Lounge Life


Dear Readers,

Good heavens. I’m stuck in an airport again. This time I’m in Manchester. My flight is delayed. I was hoping to sleep soon, on the airplane, but instead I’m sitting in a lounge – ok, not too shabby; it has snacks and a power outlet – with my computer, a glass of water, two books to read, and four hours to kill.

Delayed or not, today is a long travel day: Liverpool to Manchester by car, flight to the States, and a car for another couple of hours. Tomorrow, rehearsal begins at 10. I just finished recording the Higdon violin concerto yesterday, so that’s in my fingers and isn’t leaving, and the Higdon is what I’m playing this week as well, so my biggest concern about tomorrow is simply waking up. After rehearsal, I’ll have an interview and a meeting, and then, once my commitments are over for the day, I’m pretty sure the room will begin to spin and I’ll take a nice long nap. If I’m lucky, today, maybe I’ll get a whole row to myself on the plane.

Airplane lounges are endlessly amusing. The people in them are an odd combination of self-conscious and self-absorbed. They speak on cell phones, in jovial, professional voices, while looking around to see whether anyone is noticing or being disturbed. They read papers and magazines they wouldn’t normally pick up. They peer at the snack bar, at food they wouldn’t normally eat, curious to take advantage of the free goodies but aware that not everyone appreciates the clicking of shoes on the floor or the harsh smashing of plates against utensils. And they watch each other. Not all the time, but sometimes, in small glances, as I do, to see who’s where and what they’re doing through all of this waiting. Most of them are bored but making the most of things.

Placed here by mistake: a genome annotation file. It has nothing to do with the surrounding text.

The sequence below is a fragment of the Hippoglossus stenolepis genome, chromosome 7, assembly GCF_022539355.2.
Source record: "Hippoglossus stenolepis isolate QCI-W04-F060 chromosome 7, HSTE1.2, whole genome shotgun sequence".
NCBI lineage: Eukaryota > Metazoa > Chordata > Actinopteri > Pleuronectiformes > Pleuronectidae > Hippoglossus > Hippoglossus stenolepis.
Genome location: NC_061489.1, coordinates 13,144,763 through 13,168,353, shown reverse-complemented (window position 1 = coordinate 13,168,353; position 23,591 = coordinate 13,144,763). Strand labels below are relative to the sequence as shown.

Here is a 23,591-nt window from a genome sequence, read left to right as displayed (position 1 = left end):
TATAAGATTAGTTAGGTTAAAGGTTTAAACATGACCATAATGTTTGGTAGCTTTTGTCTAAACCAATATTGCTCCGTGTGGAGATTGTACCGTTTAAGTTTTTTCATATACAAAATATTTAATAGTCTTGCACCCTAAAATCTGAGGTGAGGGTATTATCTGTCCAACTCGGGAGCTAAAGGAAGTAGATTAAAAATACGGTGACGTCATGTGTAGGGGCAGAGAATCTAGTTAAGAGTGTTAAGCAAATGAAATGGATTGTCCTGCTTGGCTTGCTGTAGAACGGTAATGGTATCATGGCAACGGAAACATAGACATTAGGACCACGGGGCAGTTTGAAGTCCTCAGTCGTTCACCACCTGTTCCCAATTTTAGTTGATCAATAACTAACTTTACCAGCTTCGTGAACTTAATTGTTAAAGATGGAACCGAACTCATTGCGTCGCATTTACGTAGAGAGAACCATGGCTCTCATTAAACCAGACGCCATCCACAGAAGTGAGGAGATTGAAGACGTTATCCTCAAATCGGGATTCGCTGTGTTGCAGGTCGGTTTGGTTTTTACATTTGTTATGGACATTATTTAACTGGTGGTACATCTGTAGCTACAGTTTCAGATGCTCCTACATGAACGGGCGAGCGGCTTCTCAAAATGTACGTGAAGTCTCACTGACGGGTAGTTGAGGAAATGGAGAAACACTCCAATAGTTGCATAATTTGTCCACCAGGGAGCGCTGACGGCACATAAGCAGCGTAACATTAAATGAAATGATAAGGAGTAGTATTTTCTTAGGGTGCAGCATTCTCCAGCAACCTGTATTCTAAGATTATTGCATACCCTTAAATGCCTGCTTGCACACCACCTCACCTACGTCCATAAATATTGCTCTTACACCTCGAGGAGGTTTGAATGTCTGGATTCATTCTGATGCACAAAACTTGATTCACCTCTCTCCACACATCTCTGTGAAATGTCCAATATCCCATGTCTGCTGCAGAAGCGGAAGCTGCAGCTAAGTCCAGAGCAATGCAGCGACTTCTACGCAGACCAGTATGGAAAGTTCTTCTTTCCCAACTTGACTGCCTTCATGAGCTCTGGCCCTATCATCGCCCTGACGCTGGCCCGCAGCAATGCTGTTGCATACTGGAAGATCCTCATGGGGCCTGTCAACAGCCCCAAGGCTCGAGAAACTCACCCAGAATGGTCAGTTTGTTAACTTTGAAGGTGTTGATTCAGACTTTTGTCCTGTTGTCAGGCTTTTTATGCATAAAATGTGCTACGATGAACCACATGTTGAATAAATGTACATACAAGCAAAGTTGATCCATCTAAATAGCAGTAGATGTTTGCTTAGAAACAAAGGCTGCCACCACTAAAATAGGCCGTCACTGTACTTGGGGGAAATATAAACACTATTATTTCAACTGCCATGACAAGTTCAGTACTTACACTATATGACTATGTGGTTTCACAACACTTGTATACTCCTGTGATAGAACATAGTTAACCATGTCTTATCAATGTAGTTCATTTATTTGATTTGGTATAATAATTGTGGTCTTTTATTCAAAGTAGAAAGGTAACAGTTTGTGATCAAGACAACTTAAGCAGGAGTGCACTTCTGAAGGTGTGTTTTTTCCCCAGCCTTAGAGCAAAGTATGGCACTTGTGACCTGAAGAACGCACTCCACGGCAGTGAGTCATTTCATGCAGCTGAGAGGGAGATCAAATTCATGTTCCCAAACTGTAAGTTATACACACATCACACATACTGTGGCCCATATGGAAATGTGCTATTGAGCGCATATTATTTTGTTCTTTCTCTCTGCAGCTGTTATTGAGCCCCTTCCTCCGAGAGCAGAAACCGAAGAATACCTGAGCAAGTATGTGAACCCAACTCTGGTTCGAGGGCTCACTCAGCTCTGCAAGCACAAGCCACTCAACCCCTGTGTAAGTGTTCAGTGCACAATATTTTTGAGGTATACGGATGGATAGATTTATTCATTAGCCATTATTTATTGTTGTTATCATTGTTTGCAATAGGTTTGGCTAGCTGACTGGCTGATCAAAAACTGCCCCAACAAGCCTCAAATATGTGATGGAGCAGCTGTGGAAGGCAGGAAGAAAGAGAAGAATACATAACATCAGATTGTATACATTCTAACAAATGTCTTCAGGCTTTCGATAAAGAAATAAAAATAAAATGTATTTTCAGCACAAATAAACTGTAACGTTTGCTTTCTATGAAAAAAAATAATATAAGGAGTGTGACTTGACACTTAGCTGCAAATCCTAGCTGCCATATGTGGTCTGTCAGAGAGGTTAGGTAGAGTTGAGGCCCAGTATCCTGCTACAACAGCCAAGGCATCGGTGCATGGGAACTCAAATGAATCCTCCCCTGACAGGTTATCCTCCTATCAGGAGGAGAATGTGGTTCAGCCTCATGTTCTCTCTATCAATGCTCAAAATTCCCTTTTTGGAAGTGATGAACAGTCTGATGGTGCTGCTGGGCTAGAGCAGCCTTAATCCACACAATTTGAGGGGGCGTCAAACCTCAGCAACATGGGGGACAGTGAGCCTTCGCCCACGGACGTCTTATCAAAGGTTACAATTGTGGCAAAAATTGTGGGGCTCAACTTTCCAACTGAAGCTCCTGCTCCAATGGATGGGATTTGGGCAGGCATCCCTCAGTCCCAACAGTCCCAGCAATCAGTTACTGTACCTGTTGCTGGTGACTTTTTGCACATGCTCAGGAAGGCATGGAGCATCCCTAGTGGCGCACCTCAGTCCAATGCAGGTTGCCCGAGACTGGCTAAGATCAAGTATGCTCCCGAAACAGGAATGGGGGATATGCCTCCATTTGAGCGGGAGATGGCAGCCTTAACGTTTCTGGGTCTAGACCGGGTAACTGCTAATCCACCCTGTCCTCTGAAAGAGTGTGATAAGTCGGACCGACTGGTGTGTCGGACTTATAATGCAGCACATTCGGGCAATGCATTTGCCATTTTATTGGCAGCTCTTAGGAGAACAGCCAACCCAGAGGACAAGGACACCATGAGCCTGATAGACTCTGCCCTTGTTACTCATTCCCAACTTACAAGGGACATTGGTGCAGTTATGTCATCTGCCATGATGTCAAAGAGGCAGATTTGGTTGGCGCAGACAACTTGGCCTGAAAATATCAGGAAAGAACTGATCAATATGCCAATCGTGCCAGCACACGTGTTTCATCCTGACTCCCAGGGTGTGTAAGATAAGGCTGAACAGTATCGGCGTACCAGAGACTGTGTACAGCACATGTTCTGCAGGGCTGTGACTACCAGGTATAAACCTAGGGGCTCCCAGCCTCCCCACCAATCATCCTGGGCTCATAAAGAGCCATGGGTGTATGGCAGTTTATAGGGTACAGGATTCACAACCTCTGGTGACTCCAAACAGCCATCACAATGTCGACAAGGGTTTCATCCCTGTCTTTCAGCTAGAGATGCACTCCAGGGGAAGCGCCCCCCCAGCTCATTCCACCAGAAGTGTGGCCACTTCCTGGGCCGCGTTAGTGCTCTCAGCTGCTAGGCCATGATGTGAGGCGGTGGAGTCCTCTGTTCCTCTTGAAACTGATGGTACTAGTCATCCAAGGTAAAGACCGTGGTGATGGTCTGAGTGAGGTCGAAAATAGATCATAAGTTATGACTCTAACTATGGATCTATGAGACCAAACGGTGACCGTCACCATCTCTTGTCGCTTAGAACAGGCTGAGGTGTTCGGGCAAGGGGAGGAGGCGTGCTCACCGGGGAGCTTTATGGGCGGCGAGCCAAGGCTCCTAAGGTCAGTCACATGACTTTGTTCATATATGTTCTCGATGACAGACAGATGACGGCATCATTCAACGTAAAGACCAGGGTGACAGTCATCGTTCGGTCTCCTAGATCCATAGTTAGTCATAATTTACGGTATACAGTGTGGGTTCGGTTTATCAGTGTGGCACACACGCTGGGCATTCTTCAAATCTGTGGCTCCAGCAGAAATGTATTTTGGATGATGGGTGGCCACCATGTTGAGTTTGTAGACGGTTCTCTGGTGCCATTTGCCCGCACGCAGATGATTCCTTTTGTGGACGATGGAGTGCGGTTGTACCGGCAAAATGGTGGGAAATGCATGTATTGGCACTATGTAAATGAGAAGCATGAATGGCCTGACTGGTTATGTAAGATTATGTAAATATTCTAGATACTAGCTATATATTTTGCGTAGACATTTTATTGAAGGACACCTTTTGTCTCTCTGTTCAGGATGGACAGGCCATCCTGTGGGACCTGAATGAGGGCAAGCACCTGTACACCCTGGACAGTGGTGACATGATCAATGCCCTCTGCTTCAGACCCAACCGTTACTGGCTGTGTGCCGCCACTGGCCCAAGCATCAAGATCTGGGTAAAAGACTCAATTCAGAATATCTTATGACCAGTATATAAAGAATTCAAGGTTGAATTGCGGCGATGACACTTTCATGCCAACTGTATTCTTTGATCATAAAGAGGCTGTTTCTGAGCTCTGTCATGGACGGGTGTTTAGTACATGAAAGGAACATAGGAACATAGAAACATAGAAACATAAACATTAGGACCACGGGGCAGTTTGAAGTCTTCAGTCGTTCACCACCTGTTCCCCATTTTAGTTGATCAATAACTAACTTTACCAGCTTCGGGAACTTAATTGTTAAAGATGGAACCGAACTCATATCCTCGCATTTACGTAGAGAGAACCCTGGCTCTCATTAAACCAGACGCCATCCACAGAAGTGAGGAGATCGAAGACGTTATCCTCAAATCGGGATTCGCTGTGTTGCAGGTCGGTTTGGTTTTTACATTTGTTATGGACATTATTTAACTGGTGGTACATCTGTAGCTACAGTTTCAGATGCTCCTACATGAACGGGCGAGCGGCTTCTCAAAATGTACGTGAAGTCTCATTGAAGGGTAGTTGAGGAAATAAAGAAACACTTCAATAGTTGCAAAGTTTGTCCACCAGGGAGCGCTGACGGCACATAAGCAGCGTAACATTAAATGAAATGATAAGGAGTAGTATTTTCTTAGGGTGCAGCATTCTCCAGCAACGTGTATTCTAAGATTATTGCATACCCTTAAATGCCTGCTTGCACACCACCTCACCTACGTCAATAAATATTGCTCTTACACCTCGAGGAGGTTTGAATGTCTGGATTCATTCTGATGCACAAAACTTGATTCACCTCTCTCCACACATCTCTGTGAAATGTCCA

And then there are the misfits. I am probably one of them, as I always seem to be perceived as a helpless teenager when in transit. A train conductor once spent a full ten minutes interrogating me about bags of Christmas presents for my family, thinking that I had packed all of my possessions and run away from home. More times than I can count, I’ve been directed to the wrong line or the wrong part of an airport or told the most obvious things because people thought that I must be traveling alone for the first time. The only thing I can do about this is to wear my sunglasses. They are magical. No one messes with me when I am wearing my sunglasses.

In fact, there is a man in sunglasses in this lounge as I write. He thinks I can’t see that he’s exhausted out of his mind and staring at me, but because of the direct overhead lighting, I can see behind those lenses. He looks rather young. Oh, hang on now – he’s pulled two chairs together and stretched out to sleep. That’s another group one sees often in lounges: the sleepers. In all different postures, oblivious, heads rolled to contorted positions, mouths hanging open, arms crossed in an effort to keep their jackets closed and passports and boarding passes protected. Every so often, one looks positively angelic, but those are usually not the middle-aged businessmen.